Buckminsterfullerenes, spherical cages composed of 60 carbon atoms, have been found beyond the Milky Way for the first time, suggesting they are quite common in space. The molecules may have delivered extraterrestrial organic compounds to the early Earth, helping to give life its start.
Resembling the geodesic domes designed by architect Buckminster Fuller, “buckyballs” were first detected in the lab in 1985. The molecules have also been found in meteorites, Earth rocks, and candle soot.
This year has seen the first solid detections of the structures beyond Earth’s surface. In July, a team reported the first confirmed detection of buckyballs in space. They found the molecules’ telltale signature in infrared light emitted by the dust and gas sloughed off by an old star.
Now two teams are reporting evidence of the carbon structures in other such clouds of stellar debris, called planetary nebulae, and in the interstellar space near young stars. “It turns out that buckyballs are much more common and abundant in the universe than initially thought,” astronomer Letizia Stanghellini of the National Optical Astronomy Observatory in Tucson, Arizona, said in a statement.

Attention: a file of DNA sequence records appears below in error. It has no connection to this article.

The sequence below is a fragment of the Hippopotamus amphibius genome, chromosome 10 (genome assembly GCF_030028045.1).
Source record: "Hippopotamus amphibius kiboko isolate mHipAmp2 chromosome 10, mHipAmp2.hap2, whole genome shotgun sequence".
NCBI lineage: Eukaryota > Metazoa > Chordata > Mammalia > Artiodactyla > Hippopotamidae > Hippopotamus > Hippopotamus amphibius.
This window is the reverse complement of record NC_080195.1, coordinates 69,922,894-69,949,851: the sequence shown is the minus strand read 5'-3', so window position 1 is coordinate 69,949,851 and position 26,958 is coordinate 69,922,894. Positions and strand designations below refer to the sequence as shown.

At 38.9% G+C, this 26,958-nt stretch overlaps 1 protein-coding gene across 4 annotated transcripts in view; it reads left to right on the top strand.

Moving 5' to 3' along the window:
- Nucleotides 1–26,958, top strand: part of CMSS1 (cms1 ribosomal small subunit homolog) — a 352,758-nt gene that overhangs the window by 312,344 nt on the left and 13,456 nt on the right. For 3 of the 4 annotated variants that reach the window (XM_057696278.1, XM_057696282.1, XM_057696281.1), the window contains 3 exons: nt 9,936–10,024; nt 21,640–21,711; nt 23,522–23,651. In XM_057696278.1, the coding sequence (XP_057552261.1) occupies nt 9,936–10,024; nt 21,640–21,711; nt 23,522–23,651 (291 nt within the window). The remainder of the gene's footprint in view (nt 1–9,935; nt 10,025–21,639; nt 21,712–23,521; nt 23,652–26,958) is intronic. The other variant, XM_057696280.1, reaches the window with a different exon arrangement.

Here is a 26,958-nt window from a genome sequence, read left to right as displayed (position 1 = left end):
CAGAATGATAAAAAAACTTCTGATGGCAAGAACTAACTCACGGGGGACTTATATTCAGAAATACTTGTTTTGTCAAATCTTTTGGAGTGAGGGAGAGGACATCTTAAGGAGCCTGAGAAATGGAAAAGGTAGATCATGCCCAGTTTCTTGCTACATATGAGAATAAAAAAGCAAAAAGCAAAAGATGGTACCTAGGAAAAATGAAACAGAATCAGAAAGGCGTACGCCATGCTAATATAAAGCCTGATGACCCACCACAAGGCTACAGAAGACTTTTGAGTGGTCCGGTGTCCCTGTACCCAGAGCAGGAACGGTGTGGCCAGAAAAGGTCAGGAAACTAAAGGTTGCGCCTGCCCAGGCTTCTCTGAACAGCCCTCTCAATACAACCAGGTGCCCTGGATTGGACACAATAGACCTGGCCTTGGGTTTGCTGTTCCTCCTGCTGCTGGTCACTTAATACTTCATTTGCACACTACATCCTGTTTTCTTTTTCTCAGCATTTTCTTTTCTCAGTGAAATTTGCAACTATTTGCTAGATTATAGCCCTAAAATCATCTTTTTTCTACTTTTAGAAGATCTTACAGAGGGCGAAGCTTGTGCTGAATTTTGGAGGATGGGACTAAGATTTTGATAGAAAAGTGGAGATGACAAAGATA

Stanghellini is a member of a team led by Anibal García-Hernández at the Instituto de Astrofísica de Canarias, Spain, that found more evidence of the structures in planetary nebulae.
It had been thought that buckyballs would arise in nebulae low in hydrogen, since any hydrogen would likely combine with carbon, preventing the pure-carbon spheres from forming.
But the team found that was not the case.”The prevailing view has been that fullerenes cannot occur in hydrogen-rich outflows from these stars,” said team member Pedro Garcia-Lario of the European Space Astronomy Centre in Spain. “On the contrary, we have found that fullerenes may be fairly common in these kinds of hydrogen-rich environments.”
One of the nebulae lies outside the Milky Way, in a nearby galaxy called the Small Magellanic Cloud. Because the galaxy sits at a known distance from Earth, the team was able to estimate the abundance of buckyballs in the nebula. The molecules weighed in at about 15 times the mass of the moon.
A second team, led by Kris Sellgren of Ohio State University in Columbus, Ohio, found buckyballs in the space in between stars.
Buckyballs might have acted as sturdy space capsules that brought organic molecules to the early Earth. “They are incredibly stable molecules that are hard to destroy, and they could carry other interesting molecules inside them,” said Stanghellini. “We hope to learn more about the important role they likely play in the death and birth of stars and planets, and maybe even life itself.”